Eating Omega-6 Rich Foods Can Reduce Diabetes Risk – Study

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Do you consume Omega-6 rich foods? If yes, then your chances of developing type 2 diabetes are very less. This is the conclusion of a new study by Australian researchers.

The risk of developing this chronic condition could be significantly slashed by eating a diet rich in omega-6 polyunsaturated fatty acids (PUFA), especially found in seed oils, eggs and nuts, the researchers affirmed.

In their study, a team of experts found adults with the higher levels of linoleic acid-the major omega-6 fat- in their blood were at a 35 percent reduced risk of developing diabetes compared to those with the lowest levels of this acid.

“Our findings suggest that a simple change in diet might protect people from developing type 2 diabetes which has reached alarming levels around the world,” lead author Dr Jason Wu, of The George Institute for Global Health in Sydney, said.

“This is striking evidence. The people involved in the study were generally healthy and were not given specific guidance on what to eat. Yet those who had the highest levels of blood omega-6 markers had a much lower chance of developing type 2 diabetes,” said senior author and Professor Dariush Mozaffarian, of the Friedman School of Nutrition Science and Policy at Tufts University in Massachusetts.

For the study, the researchers analysed data from 20 large observational studies involving 39,740 adults aged 49 to 76 from 10 countries. During the follow-up period, 4,347 new cases of diabetes were identified. Blood samples were collected from the participants and were examined for two main Omega-6 markers- linoleic acid and arachidonic acid.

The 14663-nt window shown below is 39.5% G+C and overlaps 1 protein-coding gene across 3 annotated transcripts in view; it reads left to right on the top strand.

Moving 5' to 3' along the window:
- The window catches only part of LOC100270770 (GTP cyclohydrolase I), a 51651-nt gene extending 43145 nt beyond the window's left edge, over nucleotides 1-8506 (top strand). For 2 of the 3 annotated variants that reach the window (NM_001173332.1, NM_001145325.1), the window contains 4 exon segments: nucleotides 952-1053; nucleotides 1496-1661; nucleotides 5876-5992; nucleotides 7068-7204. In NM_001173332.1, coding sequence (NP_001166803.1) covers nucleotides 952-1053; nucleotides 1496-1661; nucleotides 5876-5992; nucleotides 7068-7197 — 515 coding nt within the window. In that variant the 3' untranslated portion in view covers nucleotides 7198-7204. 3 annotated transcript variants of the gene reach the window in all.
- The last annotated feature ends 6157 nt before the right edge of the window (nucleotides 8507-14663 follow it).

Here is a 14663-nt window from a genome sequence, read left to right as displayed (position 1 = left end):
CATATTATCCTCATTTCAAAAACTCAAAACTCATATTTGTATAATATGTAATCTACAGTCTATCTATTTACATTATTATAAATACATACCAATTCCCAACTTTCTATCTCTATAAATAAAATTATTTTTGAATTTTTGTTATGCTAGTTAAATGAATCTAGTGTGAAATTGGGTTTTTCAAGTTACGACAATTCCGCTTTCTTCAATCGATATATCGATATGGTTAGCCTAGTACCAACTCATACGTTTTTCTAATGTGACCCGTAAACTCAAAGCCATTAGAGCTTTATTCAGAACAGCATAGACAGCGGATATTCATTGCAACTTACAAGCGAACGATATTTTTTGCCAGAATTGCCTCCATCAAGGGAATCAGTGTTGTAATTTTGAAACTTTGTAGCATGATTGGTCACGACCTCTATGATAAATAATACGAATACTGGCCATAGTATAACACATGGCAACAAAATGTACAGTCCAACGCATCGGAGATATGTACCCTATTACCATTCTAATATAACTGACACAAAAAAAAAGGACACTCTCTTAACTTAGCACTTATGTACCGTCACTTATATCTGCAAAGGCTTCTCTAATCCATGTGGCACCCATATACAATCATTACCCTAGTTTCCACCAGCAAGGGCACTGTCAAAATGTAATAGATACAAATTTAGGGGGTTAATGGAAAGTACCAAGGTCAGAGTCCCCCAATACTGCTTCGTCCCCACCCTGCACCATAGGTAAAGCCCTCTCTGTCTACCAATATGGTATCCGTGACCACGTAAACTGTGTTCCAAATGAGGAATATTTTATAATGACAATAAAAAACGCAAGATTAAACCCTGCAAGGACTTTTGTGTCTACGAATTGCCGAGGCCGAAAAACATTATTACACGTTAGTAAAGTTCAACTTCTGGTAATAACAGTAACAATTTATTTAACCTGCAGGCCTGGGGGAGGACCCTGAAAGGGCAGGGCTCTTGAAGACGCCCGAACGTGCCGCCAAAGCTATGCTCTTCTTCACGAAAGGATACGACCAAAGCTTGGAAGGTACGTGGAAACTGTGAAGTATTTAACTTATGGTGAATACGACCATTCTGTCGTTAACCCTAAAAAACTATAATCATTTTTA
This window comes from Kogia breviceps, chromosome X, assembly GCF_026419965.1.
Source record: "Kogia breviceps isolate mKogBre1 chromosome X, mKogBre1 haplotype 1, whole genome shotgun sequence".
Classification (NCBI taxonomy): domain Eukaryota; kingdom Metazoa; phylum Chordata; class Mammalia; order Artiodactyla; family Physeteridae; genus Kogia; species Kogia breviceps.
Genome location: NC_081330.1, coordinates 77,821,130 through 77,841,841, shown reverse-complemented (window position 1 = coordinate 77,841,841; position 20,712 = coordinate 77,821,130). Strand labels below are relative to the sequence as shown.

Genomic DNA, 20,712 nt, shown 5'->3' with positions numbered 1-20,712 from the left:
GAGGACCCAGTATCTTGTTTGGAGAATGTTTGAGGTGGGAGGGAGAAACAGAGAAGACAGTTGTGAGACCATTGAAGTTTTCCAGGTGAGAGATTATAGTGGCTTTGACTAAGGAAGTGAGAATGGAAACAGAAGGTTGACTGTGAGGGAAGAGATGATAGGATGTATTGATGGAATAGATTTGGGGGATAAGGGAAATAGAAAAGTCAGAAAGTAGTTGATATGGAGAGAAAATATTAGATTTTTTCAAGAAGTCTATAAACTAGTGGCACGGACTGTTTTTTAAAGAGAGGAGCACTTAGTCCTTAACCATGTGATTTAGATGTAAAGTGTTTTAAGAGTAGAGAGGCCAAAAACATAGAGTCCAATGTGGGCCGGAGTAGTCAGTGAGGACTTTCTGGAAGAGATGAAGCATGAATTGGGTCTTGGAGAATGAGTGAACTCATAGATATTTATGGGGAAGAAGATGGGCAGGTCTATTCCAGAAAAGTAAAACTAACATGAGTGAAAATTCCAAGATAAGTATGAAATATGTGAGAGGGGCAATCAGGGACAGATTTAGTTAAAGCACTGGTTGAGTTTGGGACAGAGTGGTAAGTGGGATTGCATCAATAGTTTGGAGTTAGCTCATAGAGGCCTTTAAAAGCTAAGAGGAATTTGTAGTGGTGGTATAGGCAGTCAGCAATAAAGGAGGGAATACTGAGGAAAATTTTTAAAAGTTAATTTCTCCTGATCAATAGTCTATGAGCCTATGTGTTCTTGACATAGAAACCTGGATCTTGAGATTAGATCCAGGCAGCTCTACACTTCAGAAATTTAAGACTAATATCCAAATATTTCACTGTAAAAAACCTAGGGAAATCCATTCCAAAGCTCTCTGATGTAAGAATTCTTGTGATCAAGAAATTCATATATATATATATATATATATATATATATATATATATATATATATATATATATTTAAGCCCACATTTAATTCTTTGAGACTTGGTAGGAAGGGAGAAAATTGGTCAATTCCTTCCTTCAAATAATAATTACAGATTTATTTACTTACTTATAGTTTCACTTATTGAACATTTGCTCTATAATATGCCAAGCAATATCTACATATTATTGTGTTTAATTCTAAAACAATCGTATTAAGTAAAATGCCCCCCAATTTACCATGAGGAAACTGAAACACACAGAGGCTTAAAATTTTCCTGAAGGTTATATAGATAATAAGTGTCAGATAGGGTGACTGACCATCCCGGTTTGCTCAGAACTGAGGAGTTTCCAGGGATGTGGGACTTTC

The analysis of blood samples showed an association between elevated levels of omega-6 and a reduced risk of type 2 diabetes. The team found that Linoleic acid was significantly associated with lower risk of diabetes, while no such association was found between the levels of arachidonic acid and any risk of diabetes.

“Some scientists have theorized that omega-6 is harmful to health,” said Dr Wu. “But based on this large global study, we have demonstrated little evidence for harms, and indeed found that the major omega-6 fat is linked to lower risk of type 2 diabetes.”

“Based on concerns for harm, some countries recommend even lower intakes,” added Dr Wu. “Our results suggest that eating foods rich in linoleic acid may lower risk of type 2 diabetes.”

Those who didn’t know it already, our body does not synthesise Linoleic acid and can only be obtained from the diet.

The findings were published in journal Lancet Diabetes & Endocrinology.

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